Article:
“We may have some intermittent flaring as we continue through safe startup process,” said Valero spokeswoman Lillian Riojas in an email Monday.

Meanwhile, the city has begun a top-to-bottom review of its emergency response, according to Benicia Fire Chief Jim Lydon.

“There are some systems that we need to go back and look at and assess their functionality and make sure they’re working properly,” Lydon said in an interview Monday, adding that he saw complaints from residents about the emergency communication on social media.

After that review is completed, Mayor Patterson is calling for a City Council hearing to explore ways to improve emergency communication.

That hearing would also investigate why Valero does not have a backup power source, something Patterson said she was unaware of until Friday’s emergency.

The afternoon of the outage a company official blamed California’s greenhouse gas regulations for preventing the creation of an alternative power source.

Valero expanded its refinery in recent years to reduce emissions, according to Don Cuffel, the company’s health, safety, environmental director. That expansion increased the facility’s electrical load but the company never got a permit to create a “co-generation unit”.

“Adding another co-generation unit to the refinery only increases our carbon footprint,” Cuffel said at a Friday news conference.

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Benicia Mayor Elizabeth Patterson comments on Valero decision not to sue

By Roger Straw, December 23, 2016

Benicia Mayor on Valero’s decision not to sue

In an email sent yesterday, Benicia’s recently re-elected Mayor Elizabeth Patterson offered the following statement on Valero Energy Corporation’s reversal of its plan to take the City to court:

Benicia Mayor Elizabeth Patterson
Benicia Mayor Elizabeth Patterson

I am pleased that Valero called to say that they would not sue on the crude by rail project in order to maintain good community relations. They are a valuable business in our community.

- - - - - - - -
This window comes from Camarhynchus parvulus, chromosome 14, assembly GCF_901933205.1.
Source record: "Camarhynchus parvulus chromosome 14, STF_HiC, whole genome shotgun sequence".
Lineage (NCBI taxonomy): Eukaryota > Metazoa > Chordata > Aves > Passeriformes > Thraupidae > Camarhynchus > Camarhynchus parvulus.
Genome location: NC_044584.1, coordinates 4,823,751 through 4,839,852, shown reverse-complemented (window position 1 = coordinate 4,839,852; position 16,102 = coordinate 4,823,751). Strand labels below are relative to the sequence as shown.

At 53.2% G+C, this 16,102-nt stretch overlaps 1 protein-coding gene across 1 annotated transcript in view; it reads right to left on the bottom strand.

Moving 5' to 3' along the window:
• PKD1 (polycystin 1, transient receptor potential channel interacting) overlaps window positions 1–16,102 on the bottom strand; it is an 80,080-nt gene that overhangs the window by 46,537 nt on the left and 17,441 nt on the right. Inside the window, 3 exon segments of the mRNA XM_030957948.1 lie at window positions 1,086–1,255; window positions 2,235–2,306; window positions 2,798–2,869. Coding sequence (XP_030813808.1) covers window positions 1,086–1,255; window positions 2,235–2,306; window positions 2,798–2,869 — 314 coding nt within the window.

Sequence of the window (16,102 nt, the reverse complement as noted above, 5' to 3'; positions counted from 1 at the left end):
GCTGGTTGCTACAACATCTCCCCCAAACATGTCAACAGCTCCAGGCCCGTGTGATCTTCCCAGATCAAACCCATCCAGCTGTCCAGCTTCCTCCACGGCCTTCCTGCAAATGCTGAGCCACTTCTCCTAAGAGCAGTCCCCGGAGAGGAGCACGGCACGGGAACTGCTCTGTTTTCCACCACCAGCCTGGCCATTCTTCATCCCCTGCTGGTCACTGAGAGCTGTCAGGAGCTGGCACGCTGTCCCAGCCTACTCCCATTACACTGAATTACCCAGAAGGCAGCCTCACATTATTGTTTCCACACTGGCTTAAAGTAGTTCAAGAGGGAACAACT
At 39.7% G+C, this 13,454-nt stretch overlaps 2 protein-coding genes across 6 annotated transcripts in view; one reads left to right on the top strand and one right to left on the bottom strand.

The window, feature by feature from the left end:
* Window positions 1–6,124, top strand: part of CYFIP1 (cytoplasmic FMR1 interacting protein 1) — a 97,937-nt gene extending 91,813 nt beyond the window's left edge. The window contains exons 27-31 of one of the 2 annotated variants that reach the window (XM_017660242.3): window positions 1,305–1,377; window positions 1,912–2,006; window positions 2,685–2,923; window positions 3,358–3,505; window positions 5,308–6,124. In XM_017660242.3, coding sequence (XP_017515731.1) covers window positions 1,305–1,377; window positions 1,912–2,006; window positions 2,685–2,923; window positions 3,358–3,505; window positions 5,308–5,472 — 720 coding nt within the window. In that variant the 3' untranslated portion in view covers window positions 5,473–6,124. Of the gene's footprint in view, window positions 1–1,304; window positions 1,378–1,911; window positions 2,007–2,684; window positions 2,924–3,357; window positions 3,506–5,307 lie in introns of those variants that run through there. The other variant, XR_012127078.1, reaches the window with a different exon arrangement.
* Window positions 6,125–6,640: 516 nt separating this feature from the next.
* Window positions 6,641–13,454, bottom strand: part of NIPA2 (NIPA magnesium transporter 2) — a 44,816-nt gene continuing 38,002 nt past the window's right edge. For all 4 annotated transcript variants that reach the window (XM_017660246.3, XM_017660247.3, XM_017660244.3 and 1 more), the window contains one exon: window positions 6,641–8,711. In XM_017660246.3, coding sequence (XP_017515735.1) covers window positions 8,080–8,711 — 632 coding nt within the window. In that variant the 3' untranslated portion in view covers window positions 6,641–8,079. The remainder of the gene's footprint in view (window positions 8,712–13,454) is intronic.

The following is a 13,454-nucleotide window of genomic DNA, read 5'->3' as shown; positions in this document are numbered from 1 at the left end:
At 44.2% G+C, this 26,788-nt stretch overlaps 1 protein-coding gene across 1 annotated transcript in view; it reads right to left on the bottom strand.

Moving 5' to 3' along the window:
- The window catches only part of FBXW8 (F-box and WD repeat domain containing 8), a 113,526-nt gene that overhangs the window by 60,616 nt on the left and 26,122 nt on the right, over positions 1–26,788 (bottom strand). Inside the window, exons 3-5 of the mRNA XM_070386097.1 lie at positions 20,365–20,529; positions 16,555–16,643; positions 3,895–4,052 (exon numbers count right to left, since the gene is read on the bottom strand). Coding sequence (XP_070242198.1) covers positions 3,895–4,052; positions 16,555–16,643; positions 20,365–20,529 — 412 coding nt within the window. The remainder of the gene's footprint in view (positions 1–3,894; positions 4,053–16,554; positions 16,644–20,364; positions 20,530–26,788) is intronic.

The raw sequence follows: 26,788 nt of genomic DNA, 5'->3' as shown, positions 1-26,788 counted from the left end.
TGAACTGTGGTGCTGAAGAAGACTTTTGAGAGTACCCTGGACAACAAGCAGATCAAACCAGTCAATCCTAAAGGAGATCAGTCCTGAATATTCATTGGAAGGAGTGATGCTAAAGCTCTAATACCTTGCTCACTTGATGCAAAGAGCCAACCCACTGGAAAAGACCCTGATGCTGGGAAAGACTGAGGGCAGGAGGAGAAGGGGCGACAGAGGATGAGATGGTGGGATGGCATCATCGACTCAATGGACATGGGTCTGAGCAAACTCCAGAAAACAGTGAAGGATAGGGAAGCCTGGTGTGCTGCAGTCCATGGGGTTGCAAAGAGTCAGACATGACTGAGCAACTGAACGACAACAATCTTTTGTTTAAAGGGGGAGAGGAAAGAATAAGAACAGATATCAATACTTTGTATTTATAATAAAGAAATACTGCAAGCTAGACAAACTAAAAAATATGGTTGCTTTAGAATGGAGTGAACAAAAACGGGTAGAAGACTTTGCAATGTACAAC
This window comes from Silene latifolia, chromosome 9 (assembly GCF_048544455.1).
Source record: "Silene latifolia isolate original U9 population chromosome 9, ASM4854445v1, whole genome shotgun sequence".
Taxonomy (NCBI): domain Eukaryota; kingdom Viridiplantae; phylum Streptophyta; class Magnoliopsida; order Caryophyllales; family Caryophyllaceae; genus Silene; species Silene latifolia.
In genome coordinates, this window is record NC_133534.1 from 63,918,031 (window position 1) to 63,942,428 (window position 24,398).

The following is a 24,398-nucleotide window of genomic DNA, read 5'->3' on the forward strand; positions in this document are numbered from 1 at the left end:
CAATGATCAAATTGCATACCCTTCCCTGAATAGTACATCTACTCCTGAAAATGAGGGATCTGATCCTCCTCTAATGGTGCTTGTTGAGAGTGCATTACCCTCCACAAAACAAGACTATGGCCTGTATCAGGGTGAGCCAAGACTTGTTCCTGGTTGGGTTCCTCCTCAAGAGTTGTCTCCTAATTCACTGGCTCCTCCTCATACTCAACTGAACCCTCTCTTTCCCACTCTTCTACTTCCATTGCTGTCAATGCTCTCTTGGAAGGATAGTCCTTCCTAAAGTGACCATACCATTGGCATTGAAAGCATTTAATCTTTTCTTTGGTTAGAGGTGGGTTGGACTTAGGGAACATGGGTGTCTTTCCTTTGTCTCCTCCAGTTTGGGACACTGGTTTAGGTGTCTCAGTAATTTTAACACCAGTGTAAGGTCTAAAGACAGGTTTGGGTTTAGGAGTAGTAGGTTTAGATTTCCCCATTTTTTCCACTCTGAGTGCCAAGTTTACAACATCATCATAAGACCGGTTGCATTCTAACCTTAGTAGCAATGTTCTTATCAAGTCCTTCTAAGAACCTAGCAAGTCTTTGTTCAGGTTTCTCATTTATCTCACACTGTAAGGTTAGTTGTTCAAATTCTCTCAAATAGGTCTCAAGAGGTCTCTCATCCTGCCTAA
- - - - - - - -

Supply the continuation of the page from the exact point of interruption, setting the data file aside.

I look forward to the promise of those good community relations now that we can put this ill advised project behind us.

There are many opportunities for us to work together such as the locations and operations of the local air monitoring that the BAAQMD [Bay Area Air Quality Management District] will be implementing.

We share Valero’s concerns of new residential development on the so-called Seeno site to avoid conflicts.

And lastly I look forward to Valero’s continued proactive participation on our Community Sustainability Commission.

Elizabeth Patterson
Mayor, City of Benicia

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VALLEJO TIMES-HERALD: Valero won’t sue city of Benicia over rejection of crude-by-rail project

Repost from the Vallejo Times-Herald

Valero won’t sue city of Benicia over rejection of crude-by-rail project

By Katy St. Clair, 12/22/16, 4:06 PM PST

BENICIA >> The Valero Corporation announced it will not be suing the city of Benicia for rejecting its controversial crude-by-rail project, which would have allowed the company to transport thousands of gallons of crude oil into town.

The project would have moved up to 70,000 barrels of crude a day to Benicia, passing through places like downtown Sacramento and Davis.

Valero first submitted an application for the project to the city of Benicia in December of 2012, but the Planning Commission rejected the bid in March of this year. Valero then appealed to the Benicia City Council, which also rejected the plan in a unanimous vote in September, citing fears of derailment or spills as its main concern.

“The margin of error was just too small and the risk of catastrophic failure too great,” Councilman Tom Campbell said.

In the wake of the city’s veto, Valero seemed primed to fight the decision in court. Benicia City Attorney Heather Mc Laughlin told the city council on Tuesday night that she had previously “heard word” from the Valero attorney that they were “thinking of filing suit.”

It’s been reported that Valero officials believed Benicia’s rejection of the plan was illegal.

It now appears that Valero is backing off talk of litigation. Mc Laughlin announced that Valero’s attorney contacted her and said they will not be going forward with a lawsuit, after all.

“It’s like the best Christmas present ever,” she said to the council. “Yesterday they called and said that they were not going to file suit against the city because they want to maintain positive relations with the city.”

Valero did not respond to requests for comment.

Mayor Elizabeth Patterson released a statement Wednesday saying she is “pleased” with Valero’s decision not to sue.

“They are a valuable business in our community,” she said. “I look forward to the promise of those good community relations now that we can put this ill-advised project behind us.”